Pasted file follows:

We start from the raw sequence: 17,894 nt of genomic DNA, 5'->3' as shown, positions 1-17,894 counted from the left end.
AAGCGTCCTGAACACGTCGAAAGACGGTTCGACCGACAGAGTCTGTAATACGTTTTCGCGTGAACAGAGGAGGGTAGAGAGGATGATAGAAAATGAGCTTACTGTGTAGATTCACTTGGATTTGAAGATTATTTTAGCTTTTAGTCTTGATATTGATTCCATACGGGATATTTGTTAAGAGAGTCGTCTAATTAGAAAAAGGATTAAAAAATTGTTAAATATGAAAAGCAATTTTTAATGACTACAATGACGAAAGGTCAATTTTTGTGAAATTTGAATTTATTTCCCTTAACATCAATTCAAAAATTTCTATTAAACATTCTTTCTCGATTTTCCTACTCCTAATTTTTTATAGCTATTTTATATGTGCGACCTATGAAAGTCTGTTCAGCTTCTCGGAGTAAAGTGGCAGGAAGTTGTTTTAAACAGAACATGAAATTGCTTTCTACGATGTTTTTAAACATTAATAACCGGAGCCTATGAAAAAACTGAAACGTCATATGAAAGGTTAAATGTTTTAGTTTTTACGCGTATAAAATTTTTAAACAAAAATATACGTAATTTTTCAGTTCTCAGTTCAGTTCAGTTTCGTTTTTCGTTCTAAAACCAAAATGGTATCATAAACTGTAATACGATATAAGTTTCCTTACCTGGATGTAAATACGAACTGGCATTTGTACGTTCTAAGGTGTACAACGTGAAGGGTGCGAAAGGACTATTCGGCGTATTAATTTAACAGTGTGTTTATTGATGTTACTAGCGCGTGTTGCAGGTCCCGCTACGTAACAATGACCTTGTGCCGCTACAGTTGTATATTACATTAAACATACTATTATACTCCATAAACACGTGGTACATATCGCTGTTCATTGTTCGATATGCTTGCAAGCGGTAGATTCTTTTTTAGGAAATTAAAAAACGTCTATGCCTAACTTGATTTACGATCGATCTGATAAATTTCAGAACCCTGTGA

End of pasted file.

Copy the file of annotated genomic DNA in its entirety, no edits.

We start from the raw sequence: 17,894 nt of genomic DNA, 5'->3' as shown, positions 1-17,894 counted from the left end.
AAGCGTCCTGAACACGTCGAAAGACGGTTCGACCGACAGAGTCTGTAATACGTTTTCGCGTGAACAGAGGAGGGTAGAGAGGATGATAGAAAATGAGCTTACTGTGTAGATTCACTTGGATTTGAAGATTATTTTAGCTTTTAGTCTTGATATTGATTCCATACGGGATATTTGTTAAGAGAGTCGTCTAATTAGAAAAAGGATTAAAAAATTGTTAAATATGAAAAGCAATTTTTAATGACTACAATGACGAAAGGTCAATTTTTGTGAAATTTGAATTTATTTCCCTTAACATCAATTCAAAAATTTCTATTAAACATTCTTTCTCGATTTTCCTACTCCTAATTTTTTATAGCTATTTTATATGTGCGACCTATGAAAGTCTGTTCAGCTTCTCGGAGTAAAGTGGCAGGAAGTTGTTTTAAACAGAACATGAAATTGCTTTCTACGATGTTTTTAAACATTAATAACCGGAGCCTATGAAAAAACTGAAACGTCATATGAAAGGTTAAATGTTTTAGTTTTTACGCGTATAAAATTTTTAAACAAAAATATACGTAATTTTTCAGTTCTCAGTTCAGTTCAGTTTCGTTTTTCGTTCTAAAACCAAAATGGTATCATAAACTGTAATACGATATAAGTTTCCTTACCTGGATGTAAATACGAACTGGCATTTGTACGTTCTAAGGTGTACAACGTGAAGGGTGCGAAAGGACTATTCGGCGTATTAATTTAACAGTGTGTTTATTGATGTTACTAGCGCGTGTTGCAGGTCCCGCTACGTAACAATGACCTTGTGCCGCTACAGTTGTATATTACATTAAACATACTATTATACTCCATAAACACGTGGTACATATCGCTGTTCATTGTTCGATATGCTTGCAAGCGGTAGATTCTTTTTTAGGAAATTAAAAAACGTCTATGCCTAACTTGATTTACGATCGATCTGATAAATTTCAGAACCCTGTGA